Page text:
This monograph has been modified to include the generic and brand name in many instances.

Source: http://www.rxlist.com

Worsening of Benign Prostatic Hyperplasia and Potential Risk of Prostate Cancer
  • Monitor patients with benign prostatic hyperplasia (BPH) for worsening of signs and symptoms of BPH.
  • Patients treated with androgens may be at increased risk for prostate cancer. Evaluate patients for prostate cancer prior to initiating treatment. It is appropriate to re-evaluate patients 3 to 6 months after initiation of treatment, and then in accordance with prostate cancer screening practices [see CONTRAINDICATIONS].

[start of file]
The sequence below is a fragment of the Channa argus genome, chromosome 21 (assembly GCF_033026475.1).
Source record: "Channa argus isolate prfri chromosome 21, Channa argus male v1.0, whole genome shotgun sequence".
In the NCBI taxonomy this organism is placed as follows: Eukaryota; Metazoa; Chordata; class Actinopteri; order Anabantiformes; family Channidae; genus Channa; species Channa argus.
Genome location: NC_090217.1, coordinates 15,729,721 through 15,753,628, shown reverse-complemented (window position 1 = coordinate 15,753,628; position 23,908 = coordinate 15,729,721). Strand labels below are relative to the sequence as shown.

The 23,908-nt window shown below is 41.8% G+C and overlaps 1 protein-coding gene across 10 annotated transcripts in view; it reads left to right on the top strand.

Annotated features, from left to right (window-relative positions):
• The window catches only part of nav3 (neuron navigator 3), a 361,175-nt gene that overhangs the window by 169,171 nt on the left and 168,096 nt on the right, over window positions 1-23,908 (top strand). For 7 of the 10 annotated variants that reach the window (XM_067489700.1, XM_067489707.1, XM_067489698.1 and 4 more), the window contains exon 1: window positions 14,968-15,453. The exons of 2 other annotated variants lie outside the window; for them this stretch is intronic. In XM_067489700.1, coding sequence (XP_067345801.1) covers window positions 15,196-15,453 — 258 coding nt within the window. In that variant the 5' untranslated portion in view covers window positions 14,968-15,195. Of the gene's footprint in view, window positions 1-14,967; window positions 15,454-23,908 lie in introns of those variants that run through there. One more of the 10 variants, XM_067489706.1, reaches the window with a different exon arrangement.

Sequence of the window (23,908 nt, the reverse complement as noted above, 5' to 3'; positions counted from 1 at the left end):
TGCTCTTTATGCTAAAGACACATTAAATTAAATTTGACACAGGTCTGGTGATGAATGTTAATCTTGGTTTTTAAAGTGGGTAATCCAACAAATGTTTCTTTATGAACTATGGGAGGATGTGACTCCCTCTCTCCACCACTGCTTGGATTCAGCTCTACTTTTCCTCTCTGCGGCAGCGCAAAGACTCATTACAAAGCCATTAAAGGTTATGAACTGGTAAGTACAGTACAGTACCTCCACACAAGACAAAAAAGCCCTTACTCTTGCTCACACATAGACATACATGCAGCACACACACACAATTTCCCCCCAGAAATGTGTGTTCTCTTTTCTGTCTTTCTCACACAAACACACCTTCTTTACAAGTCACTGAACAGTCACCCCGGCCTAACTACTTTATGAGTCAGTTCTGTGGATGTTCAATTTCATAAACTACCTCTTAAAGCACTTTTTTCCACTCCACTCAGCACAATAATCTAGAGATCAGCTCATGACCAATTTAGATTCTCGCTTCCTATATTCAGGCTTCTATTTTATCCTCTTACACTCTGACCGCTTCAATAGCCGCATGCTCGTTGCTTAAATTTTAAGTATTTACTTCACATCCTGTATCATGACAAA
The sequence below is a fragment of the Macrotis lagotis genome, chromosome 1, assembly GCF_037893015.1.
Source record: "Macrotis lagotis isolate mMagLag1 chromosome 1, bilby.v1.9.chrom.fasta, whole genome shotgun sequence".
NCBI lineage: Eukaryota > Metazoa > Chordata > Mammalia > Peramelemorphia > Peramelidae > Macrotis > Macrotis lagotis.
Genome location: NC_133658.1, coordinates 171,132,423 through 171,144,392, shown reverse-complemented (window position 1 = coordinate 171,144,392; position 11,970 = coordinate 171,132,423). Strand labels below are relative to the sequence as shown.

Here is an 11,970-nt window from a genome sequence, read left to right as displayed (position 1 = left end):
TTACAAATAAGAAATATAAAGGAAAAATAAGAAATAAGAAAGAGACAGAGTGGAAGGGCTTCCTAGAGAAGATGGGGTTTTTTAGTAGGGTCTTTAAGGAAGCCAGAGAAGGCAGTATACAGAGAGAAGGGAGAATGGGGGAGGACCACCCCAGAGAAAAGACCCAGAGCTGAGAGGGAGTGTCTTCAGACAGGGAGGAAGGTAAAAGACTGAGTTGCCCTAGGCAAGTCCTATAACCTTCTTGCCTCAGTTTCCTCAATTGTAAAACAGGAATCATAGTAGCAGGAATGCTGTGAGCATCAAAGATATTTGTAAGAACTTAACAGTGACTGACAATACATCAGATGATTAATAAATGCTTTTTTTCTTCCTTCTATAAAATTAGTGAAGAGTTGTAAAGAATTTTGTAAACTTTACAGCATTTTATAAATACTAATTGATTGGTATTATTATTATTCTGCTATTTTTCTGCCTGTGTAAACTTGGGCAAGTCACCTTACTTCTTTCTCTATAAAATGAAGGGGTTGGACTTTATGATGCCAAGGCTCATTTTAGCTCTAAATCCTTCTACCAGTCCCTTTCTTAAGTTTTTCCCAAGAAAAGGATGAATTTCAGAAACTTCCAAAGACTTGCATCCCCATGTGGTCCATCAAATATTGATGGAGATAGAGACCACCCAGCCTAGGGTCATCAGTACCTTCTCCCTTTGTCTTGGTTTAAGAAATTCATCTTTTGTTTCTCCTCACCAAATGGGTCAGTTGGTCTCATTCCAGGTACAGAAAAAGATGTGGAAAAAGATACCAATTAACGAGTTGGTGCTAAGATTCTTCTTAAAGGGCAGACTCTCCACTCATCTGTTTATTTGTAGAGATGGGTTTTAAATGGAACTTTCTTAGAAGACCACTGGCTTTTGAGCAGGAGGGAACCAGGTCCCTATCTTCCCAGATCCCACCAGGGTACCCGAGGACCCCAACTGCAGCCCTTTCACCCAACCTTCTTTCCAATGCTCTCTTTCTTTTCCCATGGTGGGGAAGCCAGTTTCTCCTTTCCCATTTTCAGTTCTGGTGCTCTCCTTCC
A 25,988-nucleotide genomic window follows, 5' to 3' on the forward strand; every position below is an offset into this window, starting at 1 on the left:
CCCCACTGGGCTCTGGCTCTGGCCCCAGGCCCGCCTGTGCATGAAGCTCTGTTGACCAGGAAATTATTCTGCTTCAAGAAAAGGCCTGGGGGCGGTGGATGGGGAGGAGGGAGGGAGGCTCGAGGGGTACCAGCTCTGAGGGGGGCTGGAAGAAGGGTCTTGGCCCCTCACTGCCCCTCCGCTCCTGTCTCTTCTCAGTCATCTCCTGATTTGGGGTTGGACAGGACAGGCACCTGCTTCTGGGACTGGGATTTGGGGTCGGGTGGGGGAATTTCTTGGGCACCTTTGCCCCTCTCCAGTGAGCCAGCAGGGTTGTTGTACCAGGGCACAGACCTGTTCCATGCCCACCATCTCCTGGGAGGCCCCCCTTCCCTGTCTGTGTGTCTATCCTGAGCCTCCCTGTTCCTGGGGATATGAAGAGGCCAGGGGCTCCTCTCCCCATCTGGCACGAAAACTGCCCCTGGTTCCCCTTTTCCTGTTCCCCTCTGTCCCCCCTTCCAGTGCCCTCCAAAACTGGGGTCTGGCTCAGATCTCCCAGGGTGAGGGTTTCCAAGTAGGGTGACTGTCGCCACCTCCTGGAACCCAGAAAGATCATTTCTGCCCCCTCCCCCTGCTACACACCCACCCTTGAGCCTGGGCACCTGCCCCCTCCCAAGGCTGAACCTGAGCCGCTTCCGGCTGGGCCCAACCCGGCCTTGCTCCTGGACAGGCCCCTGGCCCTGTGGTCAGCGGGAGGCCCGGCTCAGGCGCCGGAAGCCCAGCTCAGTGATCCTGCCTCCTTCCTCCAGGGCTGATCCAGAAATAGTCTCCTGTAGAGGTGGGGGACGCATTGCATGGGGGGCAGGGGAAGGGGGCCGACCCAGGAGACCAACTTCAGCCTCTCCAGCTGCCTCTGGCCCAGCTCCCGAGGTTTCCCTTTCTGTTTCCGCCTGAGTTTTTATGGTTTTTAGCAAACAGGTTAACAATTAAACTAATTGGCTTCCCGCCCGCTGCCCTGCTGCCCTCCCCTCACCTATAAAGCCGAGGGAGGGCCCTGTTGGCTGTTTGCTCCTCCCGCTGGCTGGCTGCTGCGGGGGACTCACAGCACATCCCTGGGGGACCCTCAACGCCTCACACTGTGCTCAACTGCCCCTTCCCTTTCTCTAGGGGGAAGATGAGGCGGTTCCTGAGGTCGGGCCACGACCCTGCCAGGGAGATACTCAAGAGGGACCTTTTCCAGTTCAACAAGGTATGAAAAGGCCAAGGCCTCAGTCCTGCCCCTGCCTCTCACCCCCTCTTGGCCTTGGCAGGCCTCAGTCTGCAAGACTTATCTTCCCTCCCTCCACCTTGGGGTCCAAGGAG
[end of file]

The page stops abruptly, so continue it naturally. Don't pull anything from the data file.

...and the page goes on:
Polycythemia Increases in hematocrit, reflective of increases in red blood cell mass, may require lowering or discontinuation of testosterone. Check hematocrit prior to initiating testosterone treatment. It is appropriate to re-evaluate the hematocrit 3 to 6 months after starting testosterone treatment, and then monitor annually. Discontinue testosterone therapy if the hematocrit becomes elevated. Testosterone therapy may be restarted when the hematocrit decreases to an acceptable level. An increase in red blood cell mass may increase the risk of thromboembolic events. Use in Women and Children Women and children should not use ANDRODERM. Use in women and children has not been studied with ANDRODERM. Due to lack of controlled studies in women and potential virilizing effects, ANDRODERM is not indicated for use in women and children [see CONTRAINDICATIONS and Use In Specific Populations]. Potential for Adverse Effects on Spermatogenesis At large doses of exogenous androgens, including ANDRODERM, spermatogenesis may be suppressed through feedback inhibition of pituitary follicle-stimulating hormone (FSH) that could lead to adverse effects on semen parameters including reduction of sperm count. Hepatic Adverse Effects Prolonged use of high doses of orally active 17-alpha-alkyl androgens (methyltestosterone) has been associated with serious hepatic adverse effects (peliosis hepatis, hepatic neoplasms, cholestatic hepatitis, and jaundice). Peliosis hepatis can be a life-threatening or fatal complication. Long-term therapy with intramuscular testosterone enanthate has produced multiple hepatic adenomas. ANDRODERM is not known to cause these adverse effects. Edema Androgens, including ANDRODERM, may promote retention of sodium and water. Edema, with or without congestive heart failure, may be a serious complication in patients with preexisting cardiac, renal, or hepatic disease [see ADVERSE REACTIONS]. Gynecomastia Gynecomastia may develop and persist in patients being treated with androgens, including ANDRODERM, for hypogonadism. Sleep Apnea The treatment of hypogonadal men with testosterone may potentiate sleep apnea in some patients, especially those with risk factors such as obesity and chronic lung disease. Lipids Changes in serum lipid profile may require dose adjustment or discontinuation of testosterone therapy. Hypercalcemia Androgens, including ANDRODERM, should be used with caution in cancer patients at risk of hypercalcemia (and associated hypercalciuria). Regular monitoring of serum calcium concentrations is recommended in these patients. Decreased Thyroxine-Binding Globulin Androgens, including ANDRODERM, may decrease concentrations of thyroxine-binding globulins, resulting in decreased total T4 serum concentration and increased resin uptake of T3 and T4. Free thyroid hormone concentration remains unchanged and there is no clinical evidence of thyroid dysfunction. Magnetic Resonance Imaging (MRI) Skin burns have been reported at the application site in patients wearing an aluminized transdermal system during a magnetic resonance imaging scan (MRI). Because ANDRODERM contains aluminum, it is recommended to remove the system before undergoing an MRI. Patient Counseling Information See “FDA-approved patient labeling (PATIENT INFORMATION)”. Patients should be informed of the following information: Use in Men with Known or Suspected Prostate or Breast Cancer Men with known or suspected prostate or breast cancer should not use ANDRODERM [see CONTRAINDICATIONS and WARNINGS AND PRECAUTIONS]. Potential Adverse Reactions with Androgens Patients should be informed that treatment with androgens may lead to adverse reactions that include: